Gozamos.tv will be live streaming the shows and doing video interviews at Villapalooza 2012. On Saturday, September 22, 2012 from 1pm-10pm »
Walking up 26th street, the obvious liveliness of the neighborhood is apparent with families, friends, couples and all sorts of street vendors, everything from eloteros to people selling memorabilia for the Mexican Independence Day Parade, flooding the sidewalks. Turning the corner on Avers, a few members of the Villapalooza team were preparing a wall using black rolling paint to advertise the date of the festival.
“Its going to be the logo in the middle and just some basic text font on the sides,” says Hector Lopez, a Villapalooza volunteer.
Villapalooza, taking place Saturday September 22, is a music festival founded in 2011 by community group Surcul in the Little Village Neighborhood of Chicago. It is a chance to bring music to the neighborhood that otherwise would not have the opportunity or platform to perform. It is a way for the community to come together in a positive way.
“There are no bars here or spaces where people can go and enjoy music,” says Hector Herrera Yepez, Villapalooza founder.
The show features local, underground bands from Chicago and some from out of state. Many genres of music will be spread out amongst three stages, such as punk, ska, hip hop, durangense, jaracho and banda. The locations of the stages are in the parking lots of Morenos Liquor store and a school, Rosario Castellanos. The third stage is located at Jacaranda Bar. This year more bands from Little Village have been invited to play, giving them the ideal exposure the festival is all about.
“Last year we did vacant buildings and transformed them for that day,” says Yepez.
“I’m 24 years old, I was born and raised here in Little Village; I wish I had something like this when I was a kid,” says Alexander Velazquez, a 2nd year volunteer.
Velazquez assists in acquiring Hip Hop artists for the line up and also design of the Hip Hop stage. For him it was more than just doing his part, it was about “keeping the standard” as he put it.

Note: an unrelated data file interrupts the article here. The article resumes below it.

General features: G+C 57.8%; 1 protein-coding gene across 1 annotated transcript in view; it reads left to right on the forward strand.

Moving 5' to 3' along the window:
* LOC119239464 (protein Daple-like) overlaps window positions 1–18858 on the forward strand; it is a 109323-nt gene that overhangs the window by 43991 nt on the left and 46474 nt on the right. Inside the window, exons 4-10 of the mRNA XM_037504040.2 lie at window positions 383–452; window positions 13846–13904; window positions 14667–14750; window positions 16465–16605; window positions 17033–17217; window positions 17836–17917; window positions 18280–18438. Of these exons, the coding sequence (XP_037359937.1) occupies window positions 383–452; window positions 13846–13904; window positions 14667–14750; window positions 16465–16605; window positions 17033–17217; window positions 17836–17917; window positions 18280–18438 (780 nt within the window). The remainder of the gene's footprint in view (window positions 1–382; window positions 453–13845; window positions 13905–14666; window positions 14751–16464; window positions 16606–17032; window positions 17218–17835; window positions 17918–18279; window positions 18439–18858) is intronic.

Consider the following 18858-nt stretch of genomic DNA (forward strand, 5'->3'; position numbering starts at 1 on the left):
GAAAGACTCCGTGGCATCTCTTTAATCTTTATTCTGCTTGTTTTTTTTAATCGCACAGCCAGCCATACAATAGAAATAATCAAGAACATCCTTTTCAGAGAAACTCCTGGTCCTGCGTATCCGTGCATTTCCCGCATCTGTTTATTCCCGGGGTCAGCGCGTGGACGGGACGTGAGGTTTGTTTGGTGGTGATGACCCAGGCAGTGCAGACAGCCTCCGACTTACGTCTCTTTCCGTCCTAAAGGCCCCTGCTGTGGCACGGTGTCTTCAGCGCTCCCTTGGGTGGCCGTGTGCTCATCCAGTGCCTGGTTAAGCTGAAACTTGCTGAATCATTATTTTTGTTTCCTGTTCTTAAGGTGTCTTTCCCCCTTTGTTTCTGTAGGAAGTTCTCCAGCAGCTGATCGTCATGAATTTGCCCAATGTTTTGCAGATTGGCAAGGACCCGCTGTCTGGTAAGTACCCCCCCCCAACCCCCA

Some of the Hip Hop artists featured this year will be Emcee Scheme of The Molemen and a local emcee from Pilsen by the name of Mateo.
“It seems like this cat, [Mateo], really gets the street element of Hip Hop,” says Velazquez. “I want to expose the kids of Little Village to what I call the nitty gritty. It’s a little bit different from what they hear on the radio.”
Another new addition to the festival will be a small gallery at Prosper Skate Shop, who are having their grand opening that day. The shop is located on 26th and Central Park. The artwork being presented ranges from sculptures to paintings, but it is something you have to go see. Although the gallery takes place in a non-traditional setting the layout remains dressed to impress. Entrance to the gallery is free.
The festival has gained the financial support from local businesses and private donors. Although Villapalooza itself takes place once a year, Surcul aims to keep the same idea year round. Surcul has hosted fundraising efforts, like a skate competition at Petrosky Park and a comedy show at Jacarandas Bar.
Several methods of advertising were applied in order to spread the word. A series of networks and relationships have been utilized, such as the Little Village Chamber of Commerce, who placed ads on trains and buses. Other methods of advertising have been through social media, flyers and through guerrilla advertising, which seems to be the favored mode for all things local.
Despite the festival being for the people of the neighborhood, everyone is invited and encouraged to come enjoy the music and visit a part of the city you may not have been to. The area offers more than the typical stereotypes of ethnic music and gangbangers, which every neighborhood in Chicago has. There is a real sense of community present.
“People sort of get a bad rap being from 26th Street a.k.a. Little Village,” says Lopez. “People look at you and say, ‘why aren’t you a gangbanger?’ You’re judging a person based on where they live.”
The younger generation has expressed their appreciation to those responsible for bringing the festival to the area. They enjoy the music and the fact that the majority of the bands are still obscure, letting them hear something other than what mainstream media will provide. The older generation has also expressed their appreciation for cumbia music and allowing them to participate in the festivities.
“It wasn’t about making money,” says Maria Camacho, manager of the Pilsen based band Malafacha, about why they wanted to play Villapalooza in the first place. “They chose to play the event in order to gain new followers.”
Villapalooza goes from 12 p.m. until 10 p.m. Information regarding band performances can be found on their Facebook page. A $5 dollar donation guarantees you access into all three locations. Information regarding the after party, which starts at 11 p.m. will be provided at the event. Enjoy.
Three Stage Locations:
Morenos – 3724 W. 26th St.
Jacaranda – 3608 W. 26th St.
Castellanos – 26th St. and Central Park
In addition to the wonderful bands that will be playing, there will be food for sale from local vendors and crafts for sale by local artisans at 26th and Central Park.
2:45pm_________Ida y Vuelta
3:30pm ________Grupo Nueva Era
7:00pm_________Luna Blues Machine
8:45pm_________Vicios de Papa
2:00pm_________Pepetorias and Short-e
2:45pm_________3 Hour Catalyst